The French Military Mission to the Department of State



The French Committee of National Liberation, which was created especially to ensure the administration, under a single provisional authority, of all French territory now under the control of the enemy, had had cognizance for several weeks past, through sources reporting identical information, of the will of the French population of Martinique and of Gaudeloupe to cast off the dictatorial regime of Admiral Robert and join other French territories united to resume the war in intimate and confident cooperation with all the Allies of France and, in particular, with the United States.

The Committee appointed Mr. Hoppenot, on July 3, 1943, Delegate Extraordinary to take over the powers of Admiral Robert, ensure the administration of the West Indies in the name of the French Committee of National Liberation, and centralize all negotiations with the American Government relative to economic, military and naval cooperation of the French Committee in all matters which pertain to the West Indies.

This decision of the National Committee was communicated to the American Government by Mr. Hoppenot himself.

The Committee was advised by Mr. Hoppenot of several questions mentioned by Mr. Atherton as being of particular interest to the American Government. Mr. Hoppenot is authorized by the Committee to state in writing, in the latter’s name, to the American Government that:

The gold of the Bank of France now deposited in Martinique will be inventoried at the time of the transfer of the powers of Admiral Robert to Mr. Hoppenot with a view to giving Admiral Robert a receipt for delivery. The French Committee could agree to an American technical expert assisting Mr. Hoppenot for the purposes of the inventory in question. The inventoried gold could be temporarily retained in Martinique.
The French Committee is introducing into Martinique and Gaudeloupe rules regarding exchange prohibiting transfers of credits [Page 247] to foreign countries and creating, in connection with these matters, a system which conforms to the regulations which may be established in agreement with the authorities who are charged with the direction of economic warfare waged in common.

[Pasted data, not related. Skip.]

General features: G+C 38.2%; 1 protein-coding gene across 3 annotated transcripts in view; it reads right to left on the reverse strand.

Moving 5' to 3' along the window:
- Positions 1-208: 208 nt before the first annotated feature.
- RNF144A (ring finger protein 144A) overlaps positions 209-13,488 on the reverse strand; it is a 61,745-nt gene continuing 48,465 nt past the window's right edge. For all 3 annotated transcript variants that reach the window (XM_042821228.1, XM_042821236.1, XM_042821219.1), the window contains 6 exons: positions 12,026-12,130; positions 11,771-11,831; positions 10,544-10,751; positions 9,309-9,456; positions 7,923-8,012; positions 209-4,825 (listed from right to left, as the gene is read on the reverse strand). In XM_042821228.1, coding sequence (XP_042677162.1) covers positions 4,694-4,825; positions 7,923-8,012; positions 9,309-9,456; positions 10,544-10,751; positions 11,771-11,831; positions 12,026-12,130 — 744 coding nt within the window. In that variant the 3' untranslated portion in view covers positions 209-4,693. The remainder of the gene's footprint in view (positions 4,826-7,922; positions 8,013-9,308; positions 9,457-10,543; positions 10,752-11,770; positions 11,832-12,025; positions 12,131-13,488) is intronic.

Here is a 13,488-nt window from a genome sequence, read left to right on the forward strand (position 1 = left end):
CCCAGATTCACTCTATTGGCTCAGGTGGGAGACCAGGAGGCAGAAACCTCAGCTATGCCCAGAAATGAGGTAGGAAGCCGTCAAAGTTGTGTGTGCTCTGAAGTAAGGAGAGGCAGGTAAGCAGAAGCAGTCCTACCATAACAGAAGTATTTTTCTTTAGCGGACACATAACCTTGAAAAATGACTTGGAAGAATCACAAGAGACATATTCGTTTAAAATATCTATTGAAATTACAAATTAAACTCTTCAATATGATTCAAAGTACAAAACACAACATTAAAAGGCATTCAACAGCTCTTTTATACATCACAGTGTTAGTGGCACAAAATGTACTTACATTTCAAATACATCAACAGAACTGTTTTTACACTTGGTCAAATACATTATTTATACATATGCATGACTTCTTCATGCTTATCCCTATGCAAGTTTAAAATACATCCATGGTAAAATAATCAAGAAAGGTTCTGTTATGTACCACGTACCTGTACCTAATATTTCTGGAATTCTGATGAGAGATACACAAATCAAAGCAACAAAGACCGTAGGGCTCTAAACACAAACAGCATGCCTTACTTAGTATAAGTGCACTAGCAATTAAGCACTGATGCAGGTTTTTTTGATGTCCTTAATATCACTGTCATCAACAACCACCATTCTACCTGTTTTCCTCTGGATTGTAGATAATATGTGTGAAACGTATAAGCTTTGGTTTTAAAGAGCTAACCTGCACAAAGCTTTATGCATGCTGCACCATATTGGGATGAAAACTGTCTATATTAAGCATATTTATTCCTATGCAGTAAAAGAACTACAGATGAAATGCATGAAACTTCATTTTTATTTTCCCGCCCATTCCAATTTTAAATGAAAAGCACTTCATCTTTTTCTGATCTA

The commercial tonnage of the West Indies, while remaining under the French flag, may be placed at the disposal of the Allied effort under a form similar to that adopted for the French Merchant Marine in Africa, and the Commission for the Merchant Marine is ready to issue all necessary technical instructions to Mr. Hoppenot to that end or to negotiate the necessary arrangements with the Allied authorities in North Africa.
The French Committee recognizes the military interests of the United States in the Caribbean zone and agrees that, as the result of such interests, the High Command of the entire area should be placed in the hands of the American military authorities. The French military authorities in the West Indies will therefore be ordered to collaborate with the competent American authorities in the closest and most trustful manner in the territories in question, which are subject to French sovereignty, for the defense of the Caribbean Sea.

Mr. Hoppenot likewise advised the Committee that, until the United States and Great Britain have made official their relationship with the French Committee, it would not be possible to deal with Mr. Hoppenot as Delegate Extraordinary of the French Committee.

Mr. Hoppenot ought, therefore, to be considered simply as the de facto French authority in the West Indies until the time arrives when the status of the relations of the French Committee and the United States and England has been determined. The Committee certainly realizes the juridical difficulties resulting from the fact that the French Committee is not officially recognized by the American Government. Although the American Government has established de facto relations as regards many subjects and agrees, consequently, to discuss matters of all kinds with the Committee, the latter can understand that the American Government wishes to avoid making, with respect to the West Indies, a decision which might, in its eyes, assume the aspect of official recognition. But, it is certain that this passing difficulty may, with mutual good will, be the object of a solution which, while accepting Mr. Hoppenot as Extraordinary Delegate of the French Committee, would not prejudice the settlement of the question of recognition, with respect to which the American Government wishes to continue to reserve its decision.

For many years, Martinique and the West Indies have had an essential status which is comparable, particularly as regards political rights, to the status of the French Departments. Moreover, one of the essential objects of the French Committee has been to place under a single central administration, in accordance with French tradition, all French overseas territories. The abandonment, even temporary, [Page 248] of this prerogative, even if the Committee were so disposed, as regards the West Indies more especially, would create in the public opinion of all French territories, as well as in France itself, a feeling of reprobation which might well impair the moral authority which is indispensable to the Committee for directing into the war all the forces and resources available to France.

For all the foregoing reasons, the French Committee feels that it must appeal in the most pressing manner to the spirit of understanding of the American Government with a view to achieving a satisfactory settlement of these questions, both as regards the preoccupations of the American Government as well as regards the French point of view.